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Cruise Ships Help Evacuees; Logistics Hold up Relief Supplies; Puerto Rico's Health Crisis; General Appointed to Lead Relief Efforts; New Baghdadi Tape. Aired 2-2:30p ET
Aired September 28, 2017 - 14:00 ET
THIS IS A RUSH TRANSCRIPT. THIS COPY MAY NOT BE IN ITS FINAL FORM AND MAY BE UPDATED.
[14:00:00] BROOKE BALDWIN, CNN ANCHOR: -- to people who need them. CNN has crews dispersed across the island in some of the worst hit areas and where people are trying to get out and where supplies are trying to get in.
So with me right now, Boris Sanchez and Leyla Santiago.
So, Leyla, let me just begin with you.
You know, thousands of Puerto Ricans are trying to get out. You're at the dock where people are lining up to board cruise ships. Do they expect all those people there are getting out today and how are they triaging the situation?
LEYLA SANTIAGO, CNN CORRESPONDENT: All right, so let me walk you through because, you're right, typically in this area I see tourists. And these are mostly Puerto Ricans trying to get on to this ship. As you can see right behind me, this is one line. This is a line for people that they are classifying as special needs. Directly behind them, there is another line. That is a line for people with children. And then this line extends to much further down the block where there are thousands of people trying to get on the ship right behind me.
Now, as I was talking to some of the organizers here, they told me that if they were registered, they would get on the ship today. When I asked when the ship leaves, they told me as soon as it is at capacity.
But still, Brooke, you have a lot of people here who are showing up hopeful when they see these lines at trying to get on and they will not be able to. I saw one man, Brooke, lift his shirt to show the scar from his operation so that he could maybe get in and he was depended because he had not been registered.
Now, I want to introduce you to Luce (ph). Her family is in line and she is sitting over here to relax because she has a special medical condition, a blood condition, is that correct, Luce?
UNIDENTIFIED FEMALE: (INAUDIBLE), yes.
SANTIAGO: What is it like to have to be in this line to get off your home island?
UNIDENTIFIED FEMALE: Because in my house, I can't live in my house right now because I have growing (ph) all the water in my house. SANTIAGO: There's water in it.
UNIDENTIFIED FEMALE: And I'm (INAUDIBLE) -- I don't -- I can't live in my house.
SANTIAGO: You can't live in your house.
UNIDENTIFIED FEMALE: With a condition. And I have my daughter and two sons. And Claudia (ph), Claudia Diaz (ph), she told me to leave, that I can take the ship. And --
SANTIAGO: So someone here has already told her --
UNIDENTIFIED FEMALE: (INAUDIBLE) condition for my -- my condition. I have to take care of my blood condition.
SANTIAGO: Yes, you do. Yes.
UNIDENTIFIED FEMALE: I don't --
SANTIAGO: So what does it feel like to be here? This is your home island. This is where you've lived for your life?
UNIDENTIFIED FEMALE: Yes. I live in this -- in the island all my -- all my life. But in the conditions, I can't stay here on the island.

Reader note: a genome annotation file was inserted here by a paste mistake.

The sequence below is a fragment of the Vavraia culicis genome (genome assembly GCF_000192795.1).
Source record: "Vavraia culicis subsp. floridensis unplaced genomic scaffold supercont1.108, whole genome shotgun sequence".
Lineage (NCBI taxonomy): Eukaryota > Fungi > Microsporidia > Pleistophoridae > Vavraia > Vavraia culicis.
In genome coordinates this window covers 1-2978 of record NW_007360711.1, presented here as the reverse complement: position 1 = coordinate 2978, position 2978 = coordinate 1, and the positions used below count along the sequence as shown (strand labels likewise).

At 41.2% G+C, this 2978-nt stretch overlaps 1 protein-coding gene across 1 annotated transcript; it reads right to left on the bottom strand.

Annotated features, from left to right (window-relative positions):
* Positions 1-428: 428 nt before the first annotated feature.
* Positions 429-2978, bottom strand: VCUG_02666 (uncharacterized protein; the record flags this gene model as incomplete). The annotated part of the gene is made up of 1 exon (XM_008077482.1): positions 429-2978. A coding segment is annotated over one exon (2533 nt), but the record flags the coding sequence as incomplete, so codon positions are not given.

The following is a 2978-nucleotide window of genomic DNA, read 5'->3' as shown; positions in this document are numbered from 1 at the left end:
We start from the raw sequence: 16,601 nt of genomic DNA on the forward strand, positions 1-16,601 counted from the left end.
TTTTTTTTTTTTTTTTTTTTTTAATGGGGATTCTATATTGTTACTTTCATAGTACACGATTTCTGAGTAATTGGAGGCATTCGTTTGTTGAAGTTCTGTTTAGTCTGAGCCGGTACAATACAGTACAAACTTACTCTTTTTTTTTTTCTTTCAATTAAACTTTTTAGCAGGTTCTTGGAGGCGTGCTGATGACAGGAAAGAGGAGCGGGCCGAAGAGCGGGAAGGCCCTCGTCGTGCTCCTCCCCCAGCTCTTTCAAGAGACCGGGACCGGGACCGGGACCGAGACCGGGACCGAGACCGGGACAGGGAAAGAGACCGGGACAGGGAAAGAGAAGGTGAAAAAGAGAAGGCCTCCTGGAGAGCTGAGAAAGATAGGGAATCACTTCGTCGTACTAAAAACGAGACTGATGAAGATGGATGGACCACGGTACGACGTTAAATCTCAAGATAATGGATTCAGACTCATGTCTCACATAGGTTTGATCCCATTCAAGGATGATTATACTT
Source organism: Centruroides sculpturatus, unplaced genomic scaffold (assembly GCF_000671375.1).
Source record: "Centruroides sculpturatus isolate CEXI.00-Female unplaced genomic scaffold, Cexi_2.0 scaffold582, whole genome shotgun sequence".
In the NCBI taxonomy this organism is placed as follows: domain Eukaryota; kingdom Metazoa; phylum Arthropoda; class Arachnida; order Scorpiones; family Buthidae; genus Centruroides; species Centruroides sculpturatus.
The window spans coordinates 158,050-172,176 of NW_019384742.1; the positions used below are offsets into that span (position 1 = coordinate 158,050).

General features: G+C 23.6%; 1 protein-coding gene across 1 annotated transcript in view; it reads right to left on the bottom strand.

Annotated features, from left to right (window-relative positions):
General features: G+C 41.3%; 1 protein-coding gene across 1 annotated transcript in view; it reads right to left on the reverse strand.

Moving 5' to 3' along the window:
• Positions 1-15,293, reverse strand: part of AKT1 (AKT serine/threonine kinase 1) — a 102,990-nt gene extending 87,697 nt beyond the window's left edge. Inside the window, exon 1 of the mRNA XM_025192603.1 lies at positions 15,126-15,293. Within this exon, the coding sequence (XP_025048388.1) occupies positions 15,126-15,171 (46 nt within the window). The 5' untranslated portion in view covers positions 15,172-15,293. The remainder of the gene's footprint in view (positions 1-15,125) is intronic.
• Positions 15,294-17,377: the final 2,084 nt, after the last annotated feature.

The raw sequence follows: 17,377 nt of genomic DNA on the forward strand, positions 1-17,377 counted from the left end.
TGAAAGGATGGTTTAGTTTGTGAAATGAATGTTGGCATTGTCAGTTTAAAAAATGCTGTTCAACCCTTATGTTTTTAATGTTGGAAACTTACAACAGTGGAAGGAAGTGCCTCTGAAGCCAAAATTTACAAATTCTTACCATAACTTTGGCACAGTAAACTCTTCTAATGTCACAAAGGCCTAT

SANTIAGO: So where will you go?
UNIDENTIFIED FEMALE: I go to Florida with my -- my daughter. I have -- I have a daughter and two sons in Florida.
SANTIAGO: How long have you been here today trying to get on the ship?
UNIDENTIFIED FEMALE: About three hours.
SANTIAGO: Three hours. Three hours. All right. Well, we are thinking of you and I hope you do well in Florida.
UNIDENTIFIED FEMALE: Thank you.
SANTIAGO: Luce is one of thousands, Brooke, thousands with some sort of condition trying to get on this very ship. That is the sign of hope for the people here.
Now, I will say, we also saw some supplies leaving this part. We just watched as about a dozen generators were escorted. U.S. Customs escorting those supplies, leaving this part of the island. You can see right behind that they are -- I mean they are escorting either people or supplies on buses coming out of this part of the port.
But you're right, the frustration is that on the other side of the port, there are the supplies, stuck, unable to move because, according to the government, they don't have the drivers. Although I talked to several commercial drivers who didn't even have any idea that they needed drivers.
So it's not just a matter of transportation. It's a matter of communication that makes all of this a logistical nightmare.
Meanwhile, half the island remains without any relief. No hurricane relief. The government saying 35 municipalities. And that sounds like a lot. But when you're on an island of 78 municipalities, that's not even half. Not even half of these U.S. citizens have the relief aid that they need from FEMA right now.
BALDWIN: It's insane. It's insane.
I'm going to talk to Boris in a second about dispersing some of those -- the aid and the cargo -- the shipping containers.
But back to you. You know, the line and the people are trying or thinking they're going to try to get on these cruise ships. Who's in charge of that whole process, Leyla?
SANTIAGO: Right. So what we have seen here is we've seen some volunteers, actually quite a lot of volunteers, that are going person to person handing out water, checking on I.D.s to make sure they're registered. I've seen some people from Royal Caribbean, that is -- the ship belongs to Royal Caribbean. And then I've seen a lot of law enforcement in the area. So it seems like there's a coordinated effort at the entrance. But it -- I haven't seen one main force here in control.
[14:05:06] Now, to be fair, I have been walking around talking to the people. But it's actually been surprising how many volunteers are actually helping out here. And that's -- that's a good thing.
BALDWIN: No, I'm just trying to understand who's calling -- who's calling the shots, or not, depending on the case.
Leyla, thank you so much.
BALDWIN: And thank Luce for us. We wish her and all these people well. But it just feels like they just need so much more help.
Boris, you're at the port of San Juan, where the supplies are, you know, stuck. We heard Leyla mention at least some generators are en route to people in need. But what are the logistical issues that are holding this up?